OIL PRICES UP SHARPLY IN CENTER AISLES, TOO

STATEN ISLAND, N.Y. -- Retailers are seeing more price spikes for oil -- olive oil, that is."They're going up dramatically," said Paul Orecchia, a senior director of non-perishables at Key Food Stores Co-op here, noting that he just paid $105 for a four-gallon case of Bertolli olive oil, a 19.5% increase.Orecchia said he hasn't seen such steep prices for a decade, when a severe drought in the Mediterranean

STATEN ISLAND, N.Y. -- Retailers are seeing more price spikes for oil -- olive oil, that is.

"They're going up dramatically," said Paul Orecchia, a senior director of non-perishables at Key Food Stores Co-op here, noting that he just paid $105 for a four-gallon case of Bertolli olive oil, a 19.5% increase.

Orecchia said he hasn't seen such steep prices for a decade, when a severe drought in the Mediterranean stunted olive oil production. "This has been two years running, and it's been up, up."

Suppliers are raising prices in anticipation of weak supply. A spring frost and lack of rain in Spain were expected to blunt the fall harvest in that country, which provides 60% of the world's olive oil, said Bill Monroe, chief executive of Pompeian and past president of the North American Olive Oil Association.

Monroe said in mid-October that a metric ton of olive oil (defined as raw material cost plus estimated freight to the United States) cost $4,800, an increase of 48% over the past six months. He predicted it would hit $5,500 by March.

"The retail prices to consumers will go up anywhere from 25% to 50%, and in some cases could double," he said.

The increases come at a time when olive oil's demand is greater than ever, due to the popularity of cooking, gourmet foods and the Mediterranean diet.

Consumers have also become more aware of olive oil's health benefits. The Food and Drug Association in November 2004 approved the use of a qualified health claim that olive oil consumption may reduce the risk of coronary heart disease.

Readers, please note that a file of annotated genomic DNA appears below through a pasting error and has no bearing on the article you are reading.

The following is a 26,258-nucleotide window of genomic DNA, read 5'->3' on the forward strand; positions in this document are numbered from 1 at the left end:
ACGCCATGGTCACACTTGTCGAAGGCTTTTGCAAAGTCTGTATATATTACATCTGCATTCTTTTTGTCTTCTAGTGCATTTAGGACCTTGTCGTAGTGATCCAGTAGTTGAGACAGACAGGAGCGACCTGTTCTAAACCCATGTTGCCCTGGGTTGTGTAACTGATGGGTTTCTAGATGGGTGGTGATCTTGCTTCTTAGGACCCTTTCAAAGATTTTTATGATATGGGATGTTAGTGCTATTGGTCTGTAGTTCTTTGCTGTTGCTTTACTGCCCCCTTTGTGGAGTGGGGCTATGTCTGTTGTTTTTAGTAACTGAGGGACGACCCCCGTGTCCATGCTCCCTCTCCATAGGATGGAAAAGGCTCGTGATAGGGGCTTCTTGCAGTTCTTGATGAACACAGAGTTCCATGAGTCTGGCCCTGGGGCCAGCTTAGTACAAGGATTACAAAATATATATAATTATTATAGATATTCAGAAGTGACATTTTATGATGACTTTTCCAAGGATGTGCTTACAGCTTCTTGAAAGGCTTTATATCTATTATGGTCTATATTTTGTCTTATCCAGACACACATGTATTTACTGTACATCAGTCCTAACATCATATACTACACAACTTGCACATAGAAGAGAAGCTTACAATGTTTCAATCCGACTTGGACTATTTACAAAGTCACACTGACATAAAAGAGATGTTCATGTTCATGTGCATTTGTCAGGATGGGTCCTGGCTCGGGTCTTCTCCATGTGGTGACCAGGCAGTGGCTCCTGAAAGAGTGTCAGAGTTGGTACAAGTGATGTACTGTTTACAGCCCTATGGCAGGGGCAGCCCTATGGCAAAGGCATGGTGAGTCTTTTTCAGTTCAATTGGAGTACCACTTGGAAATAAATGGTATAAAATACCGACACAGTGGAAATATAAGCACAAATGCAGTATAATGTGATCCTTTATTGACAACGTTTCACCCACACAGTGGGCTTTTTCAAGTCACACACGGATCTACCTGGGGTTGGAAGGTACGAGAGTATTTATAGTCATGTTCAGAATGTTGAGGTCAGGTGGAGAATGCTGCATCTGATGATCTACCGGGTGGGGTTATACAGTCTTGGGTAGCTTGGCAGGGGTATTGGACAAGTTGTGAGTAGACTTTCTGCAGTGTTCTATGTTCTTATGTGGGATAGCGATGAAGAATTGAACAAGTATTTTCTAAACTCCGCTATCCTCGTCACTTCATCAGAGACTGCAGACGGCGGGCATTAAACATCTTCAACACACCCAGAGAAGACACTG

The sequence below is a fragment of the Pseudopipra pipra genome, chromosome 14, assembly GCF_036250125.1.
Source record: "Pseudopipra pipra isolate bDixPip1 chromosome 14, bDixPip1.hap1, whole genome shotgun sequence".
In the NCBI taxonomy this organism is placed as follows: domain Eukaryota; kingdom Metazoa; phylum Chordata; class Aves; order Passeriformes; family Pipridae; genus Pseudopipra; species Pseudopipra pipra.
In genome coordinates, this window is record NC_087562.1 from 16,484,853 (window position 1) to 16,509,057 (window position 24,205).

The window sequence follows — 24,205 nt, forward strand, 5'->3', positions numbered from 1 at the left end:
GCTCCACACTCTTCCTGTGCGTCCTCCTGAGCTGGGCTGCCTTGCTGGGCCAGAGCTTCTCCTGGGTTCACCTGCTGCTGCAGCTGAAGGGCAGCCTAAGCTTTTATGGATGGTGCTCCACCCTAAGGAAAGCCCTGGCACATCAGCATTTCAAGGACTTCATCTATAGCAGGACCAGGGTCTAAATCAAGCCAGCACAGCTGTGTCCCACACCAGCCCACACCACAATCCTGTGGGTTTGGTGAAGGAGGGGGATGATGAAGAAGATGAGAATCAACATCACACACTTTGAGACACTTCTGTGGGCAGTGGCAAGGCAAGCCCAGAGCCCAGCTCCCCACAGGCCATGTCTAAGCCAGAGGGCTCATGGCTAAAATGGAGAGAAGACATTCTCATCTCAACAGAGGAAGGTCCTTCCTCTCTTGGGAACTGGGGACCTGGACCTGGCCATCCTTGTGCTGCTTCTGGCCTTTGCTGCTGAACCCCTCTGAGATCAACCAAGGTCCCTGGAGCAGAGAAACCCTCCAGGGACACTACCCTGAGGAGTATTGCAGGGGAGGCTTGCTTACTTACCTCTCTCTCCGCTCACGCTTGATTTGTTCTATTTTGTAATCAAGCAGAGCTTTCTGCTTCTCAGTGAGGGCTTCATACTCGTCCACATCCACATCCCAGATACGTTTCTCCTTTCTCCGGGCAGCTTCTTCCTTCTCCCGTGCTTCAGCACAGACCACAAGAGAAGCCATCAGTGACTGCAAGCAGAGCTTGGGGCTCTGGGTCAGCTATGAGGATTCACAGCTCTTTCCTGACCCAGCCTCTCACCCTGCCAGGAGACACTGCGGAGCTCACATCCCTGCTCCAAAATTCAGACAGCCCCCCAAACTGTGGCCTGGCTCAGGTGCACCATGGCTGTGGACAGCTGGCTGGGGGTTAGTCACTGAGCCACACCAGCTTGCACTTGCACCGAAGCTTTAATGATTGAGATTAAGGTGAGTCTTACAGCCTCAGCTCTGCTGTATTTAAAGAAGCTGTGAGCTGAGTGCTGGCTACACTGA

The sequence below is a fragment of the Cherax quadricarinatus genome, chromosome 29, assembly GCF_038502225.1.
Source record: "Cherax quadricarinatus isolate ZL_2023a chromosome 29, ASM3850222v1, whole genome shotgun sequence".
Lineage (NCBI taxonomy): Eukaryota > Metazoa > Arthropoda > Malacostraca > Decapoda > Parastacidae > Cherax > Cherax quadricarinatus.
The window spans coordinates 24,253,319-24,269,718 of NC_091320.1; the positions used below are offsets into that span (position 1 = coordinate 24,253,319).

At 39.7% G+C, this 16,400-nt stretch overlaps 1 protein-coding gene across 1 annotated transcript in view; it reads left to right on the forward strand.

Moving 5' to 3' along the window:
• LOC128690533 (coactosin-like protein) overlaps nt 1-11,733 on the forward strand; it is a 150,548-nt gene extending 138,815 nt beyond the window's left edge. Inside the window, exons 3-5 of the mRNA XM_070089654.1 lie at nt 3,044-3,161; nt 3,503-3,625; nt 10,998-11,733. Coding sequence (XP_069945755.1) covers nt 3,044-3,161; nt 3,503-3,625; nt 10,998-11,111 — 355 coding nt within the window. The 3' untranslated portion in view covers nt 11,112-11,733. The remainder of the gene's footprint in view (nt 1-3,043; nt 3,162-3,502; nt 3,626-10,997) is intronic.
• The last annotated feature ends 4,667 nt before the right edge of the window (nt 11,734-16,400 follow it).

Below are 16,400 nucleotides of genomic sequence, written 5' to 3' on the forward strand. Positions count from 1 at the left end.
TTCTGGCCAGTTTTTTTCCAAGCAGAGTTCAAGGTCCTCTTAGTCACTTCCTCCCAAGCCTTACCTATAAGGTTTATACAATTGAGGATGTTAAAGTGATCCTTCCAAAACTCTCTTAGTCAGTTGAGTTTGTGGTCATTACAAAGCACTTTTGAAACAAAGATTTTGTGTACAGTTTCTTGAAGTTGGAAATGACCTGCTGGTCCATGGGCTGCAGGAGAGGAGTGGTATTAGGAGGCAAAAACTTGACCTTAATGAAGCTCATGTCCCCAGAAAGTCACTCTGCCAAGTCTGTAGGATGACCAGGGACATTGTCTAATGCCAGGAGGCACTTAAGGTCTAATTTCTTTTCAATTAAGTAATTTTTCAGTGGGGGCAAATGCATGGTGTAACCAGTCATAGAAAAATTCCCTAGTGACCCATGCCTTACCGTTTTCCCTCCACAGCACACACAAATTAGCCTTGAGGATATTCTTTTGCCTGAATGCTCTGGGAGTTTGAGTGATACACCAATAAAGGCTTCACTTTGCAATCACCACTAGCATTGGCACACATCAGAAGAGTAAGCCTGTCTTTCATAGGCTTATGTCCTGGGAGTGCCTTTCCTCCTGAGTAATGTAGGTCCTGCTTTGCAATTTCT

Olive oil's sales have outpaced those of all other shortening/oil products in recent years. Dollar sales in food, drug and mass merchant stores grew nearly 30% over the past four years to $508 million, while sales of all shortening/oil grew 12.5% to $1.8 billion, according to ACNielsen.

During the shortage a decade ago, consumers responded to higher prices by trading down to smaller bottles of olive oil or substituting tree oils, Monroe said. Because olive oil is more of a mainstream product today, observers expect the consumer impact to be more muted.

"Customers are used to spending more for olive oil," said Bob Bauer, president of the North American Olive Oil Association.

Retailers expressed skepticism that shoppers would ignore the higher prices, though.

"A 34-ounce bottle of Bertolli is over $10 now, whereas they can get a less popular brand for less than $7," said Tom Incandela, general manager and grocery buyer at Caputo's Fresh Markets in Addison, Ill.

Incandela said he'll likely put more promotion behind Caputo's own brand of olive oil. Since he stocked up on it before the price went up, he can afford to price it competitively with the national brands.

Orecchia expected Key Food to downplay olive oil in its weekly ad and instead promote new blended oils.

"Thirty dollars is still $30," he said. "We will promote the smaller bottles, but the smaller bottles are still very expensive."

Orecchia also predicted that price increases could ease in a few months as curtailed consumption allows supplies to build up. "If people start backing off of pure olive oil, it starts backing up in the warehouses," he said.